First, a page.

“Rectify" instead chooses to abide in the truth and flaws of its characters in a story given complexity and life by its talented cast. Crawford’s Teddy is one of the show’s greatest assets actually, a notion underscored this season as Teddy and Tawney delicately attempt to figure out what they mean to one another, with their bruised emotions granted ample breath via McKinnon’s natural, poetic dialogue.

Any doubting the unusual power of that alchemy need only check out Crawford in Fox’s “Lethal Weapon” and Spencer in NBC’s “Timeless” – both enjoyable, easily digestible series in comparison to SundanceTV’s hour but neither necessarily showcases the actors at their raw and aching finest.

In the show’s first three seasons (currently available for streaming via Netflix), “Rectify” holds a tight focus on the ways in which one horrible crime transforms Daniel into the town’s satellite — a jettisoned, fearsome object that orbits their lives before crashing into their midst once again after two decades.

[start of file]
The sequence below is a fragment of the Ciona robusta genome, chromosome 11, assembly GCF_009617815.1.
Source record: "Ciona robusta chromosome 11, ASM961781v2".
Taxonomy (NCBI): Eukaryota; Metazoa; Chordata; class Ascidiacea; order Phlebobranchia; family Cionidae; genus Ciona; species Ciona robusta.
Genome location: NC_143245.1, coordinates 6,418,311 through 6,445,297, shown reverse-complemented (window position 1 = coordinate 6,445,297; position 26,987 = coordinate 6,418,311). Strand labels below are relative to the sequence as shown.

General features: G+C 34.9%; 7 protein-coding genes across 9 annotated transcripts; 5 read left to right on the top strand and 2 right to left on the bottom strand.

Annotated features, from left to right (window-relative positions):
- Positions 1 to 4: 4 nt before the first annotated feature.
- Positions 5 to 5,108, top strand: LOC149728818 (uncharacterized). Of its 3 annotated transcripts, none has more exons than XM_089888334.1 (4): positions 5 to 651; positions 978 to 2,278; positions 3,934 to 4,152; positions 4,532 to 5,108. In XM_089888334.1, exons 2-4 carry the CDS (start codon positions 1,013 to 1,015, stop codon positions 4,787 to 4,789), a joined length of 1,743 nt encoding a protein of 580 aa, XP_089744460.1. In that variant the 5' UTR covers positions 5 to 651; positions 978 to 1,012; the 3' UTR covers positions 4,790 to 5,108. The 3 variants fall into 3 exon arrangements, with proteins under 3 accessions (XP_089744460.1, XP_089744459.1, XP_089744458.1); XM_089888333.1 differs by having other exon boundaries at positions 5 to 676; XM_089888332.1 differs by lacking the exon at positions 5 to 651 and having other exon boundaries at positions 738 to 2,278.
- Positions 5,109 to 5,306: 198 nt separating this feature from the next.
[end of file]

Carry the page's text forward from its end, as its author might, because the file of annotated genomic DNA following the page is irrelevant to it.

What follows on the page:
Whether his presence is met with fascination, curiosity or violence, Daniel in the initial seasons always plays the outsider, often casting himself in the role before others did it for him. It’s fitting that the show’s final chapters would address his true reintegration into the world legally and spiritually and without sacrificing any of its elevating, lyrical atmosphere.

McKinnon has always made the intersection of reality and doubt in Daniel’s life the warp and weft of this story, employing ethereal cinematography and scripting entire sequences that blur the line between dream and reality. “Rectify” is fiercely grounded nevertheless, perhaps never more so than in the final season as its central character has to deal with a world that has no concept of who he is beyond what he presents to them and what they can find on Google.

No other series so poignantly probes the human condition and our concept of reality, identity, what we know and what is true with such alluring complexity. In a just world, more people would watch “Rectify.” That it existed at all — and leaves four tremendous seasons to savor and contemplate — is its own lovely blessing.

By Melanie McFarland

Melanie McFarland is Salon's award-winning senior culture critic. Follow her on Twitter: @McTelevision